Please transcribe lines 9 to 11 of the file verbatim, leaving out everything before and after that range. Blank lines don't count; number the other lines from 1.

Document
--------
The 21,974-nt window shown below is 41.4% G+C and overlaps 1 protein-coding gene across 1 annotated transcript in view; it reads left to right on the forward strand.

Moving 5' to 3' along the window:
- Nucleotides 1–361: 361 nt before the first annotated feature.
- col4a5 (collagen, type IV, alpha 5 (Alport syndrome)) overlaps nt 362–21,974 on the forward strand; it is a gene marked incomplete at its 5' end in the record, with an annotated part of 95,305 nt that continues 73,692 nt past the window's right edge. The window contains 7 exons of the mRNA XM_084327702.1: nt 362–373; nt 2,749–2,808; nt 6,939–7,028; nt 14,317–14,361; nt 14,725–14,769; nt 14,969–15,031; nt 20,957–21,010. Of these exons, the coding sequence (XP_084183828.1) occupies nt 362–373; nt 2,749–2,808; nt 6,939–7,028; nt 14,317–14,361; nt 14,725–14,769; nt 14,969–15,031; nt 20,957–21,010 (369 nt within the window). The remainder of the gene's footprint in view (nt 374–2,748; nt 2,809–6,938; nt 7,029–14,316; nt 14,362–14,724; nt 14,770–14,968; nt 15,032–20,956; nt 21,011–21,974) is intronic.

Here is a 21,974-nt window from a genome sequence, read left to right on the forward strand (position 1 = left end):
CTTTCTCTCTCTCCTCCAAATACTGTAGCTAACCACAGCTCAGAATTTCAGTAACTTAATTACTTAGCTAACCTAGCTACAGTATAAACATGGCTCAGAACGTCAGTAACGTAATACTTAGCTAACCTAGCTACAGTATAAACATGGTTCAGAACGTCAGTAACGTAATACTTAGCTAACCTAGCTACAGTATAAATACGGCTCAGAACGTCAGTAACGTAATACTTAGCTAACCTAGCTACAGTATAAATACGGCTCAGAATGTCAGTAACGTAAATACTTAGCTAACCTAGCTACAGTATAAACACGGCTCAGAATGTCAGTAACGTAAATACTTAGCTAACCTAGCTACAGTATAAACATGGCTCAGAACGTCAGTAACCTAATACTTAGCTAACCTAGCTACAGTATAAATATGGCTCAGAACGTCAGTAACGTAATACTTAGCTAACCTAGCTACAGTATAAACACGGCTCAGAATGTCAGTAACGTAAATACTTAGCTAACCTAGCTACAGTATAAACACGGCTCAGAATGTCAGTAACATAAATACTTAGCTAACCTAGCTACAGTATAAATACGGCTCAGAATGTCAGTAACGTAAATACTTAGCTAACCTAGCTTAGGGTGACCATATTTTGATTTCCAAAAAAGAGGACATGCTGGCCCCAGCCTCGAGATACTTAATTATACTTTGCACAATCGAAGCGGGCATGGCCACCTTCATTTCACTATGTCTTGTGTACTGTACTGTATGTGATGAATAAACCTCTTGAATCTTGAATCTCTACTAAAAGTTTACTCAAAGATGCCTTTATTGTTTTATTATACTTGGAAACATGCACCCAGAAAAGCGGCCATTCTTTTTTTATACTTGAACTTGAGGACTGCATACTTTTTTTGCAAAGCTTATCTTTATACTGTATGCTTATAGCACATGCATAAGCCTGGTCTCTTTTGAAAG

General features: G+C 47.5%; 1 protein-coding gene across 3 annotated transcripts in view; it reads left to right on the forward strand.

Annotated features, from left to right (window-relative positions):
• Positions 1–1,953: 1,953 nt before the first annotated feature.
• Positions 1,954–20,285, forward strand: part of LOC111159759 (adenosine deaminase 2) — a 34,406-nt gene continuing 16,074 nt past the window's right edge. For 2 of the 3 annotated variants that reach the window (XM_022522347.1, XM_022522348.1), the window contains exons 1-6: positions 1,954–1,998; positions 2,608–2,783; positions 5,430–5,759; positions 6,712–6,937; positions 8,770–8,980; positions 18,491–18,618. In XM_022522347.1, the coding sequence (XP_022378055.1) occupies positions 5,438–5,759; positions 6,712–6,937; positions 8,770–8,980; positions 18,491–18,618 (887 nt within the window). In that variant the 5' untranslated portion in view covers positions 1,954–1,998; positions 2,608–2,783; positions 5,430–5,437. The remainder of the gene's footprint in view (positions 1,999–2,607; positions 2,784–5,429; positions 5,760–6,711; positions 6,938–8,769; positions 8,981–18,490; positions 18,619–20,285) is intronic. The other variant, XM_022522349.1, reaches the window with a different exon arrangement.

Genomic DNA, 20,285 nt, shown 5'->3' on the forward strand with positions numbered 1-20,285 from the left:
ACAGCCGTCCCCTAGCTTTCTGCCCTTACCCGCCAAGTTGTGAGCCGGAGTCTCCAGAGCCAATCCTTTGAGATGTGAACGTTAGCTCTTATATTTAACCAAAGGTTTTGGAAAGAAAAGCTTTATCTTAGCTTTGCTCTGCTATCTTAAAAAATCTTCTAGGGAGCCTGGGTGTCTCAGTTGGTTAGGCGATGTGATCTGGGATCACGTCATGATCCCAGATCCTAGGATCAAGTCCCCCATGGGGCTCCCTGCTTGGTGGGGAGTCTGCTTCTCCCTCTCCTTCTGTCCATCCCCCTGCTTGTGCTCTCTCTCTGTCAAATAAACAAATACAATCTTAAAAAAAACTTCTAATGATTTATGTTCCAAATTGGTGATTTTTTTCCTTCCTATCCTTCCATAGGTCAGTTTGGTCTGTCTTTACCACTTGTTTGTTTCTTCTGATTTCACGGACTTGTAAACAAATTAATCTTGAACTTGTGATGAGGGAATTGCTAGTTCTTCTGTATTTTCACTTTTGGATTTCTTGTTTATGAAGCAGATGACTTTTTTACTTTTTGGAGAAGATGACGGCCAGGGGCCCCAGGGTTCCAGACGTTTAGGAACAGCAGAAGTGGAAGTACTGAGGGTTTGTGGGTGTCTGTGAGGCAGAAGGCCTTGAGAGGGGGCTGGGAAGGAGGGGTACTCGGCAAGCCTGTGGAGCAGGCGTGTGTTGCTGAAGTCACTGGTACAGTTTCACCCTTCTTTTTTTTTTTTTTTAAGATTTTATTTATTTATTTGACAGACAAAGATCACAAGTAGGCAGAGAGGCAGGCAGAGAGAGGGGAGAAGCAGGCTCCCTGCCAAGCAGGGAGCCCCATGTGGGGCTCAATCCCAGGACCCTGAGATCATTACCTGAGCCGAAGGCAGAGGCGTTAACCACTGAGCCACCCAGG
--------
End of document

• Positions 1–1,953: 1,953 nt before the first annotated feature.
• Positions 1,954–20,285, forward strand: part of LOC111159759 (adenosine deaminase 2) — a 34,406-nt gene continuing 16,074 nt past the window's right edge. For 2 of the 3 annotated variants that reach the window (XM_022522347.1, XM_022522348.1), the window contains exons 1-6: positions 1,954–1,998; positions 2,608–2,783; positions 5,430–5,759; positions 6,712–6,937; positions 8,770–8,980; positions 18,491–18,618. In XM_022522347.1, the coding sequence (XP_022378055.1) occupies positions 5,438–5,759; positions 6,712–6,937; positions 8,770–8,980; positions 18,491–18,618 (887 nt within the window). In that variant the 5' untranslated portion in view covers positions 1,954–1,998; positions 2,608–2,783; positions 5,430–5,437. The remainder of the gene's footprint in view (positions 1,999–2,607; positions 2,784–5,429; positions 5,760–6,711; positions 6,938–8,769; positions 8,981–18,490; positions 18,619–20,285) is intronic. The other variant, XM_022522349.1, reaches the window with a different exon arrangement.

Genomic DNA, 20,285 nt, shown 5'->3' on the forward strand with positions numbered 1-20,285 from the left: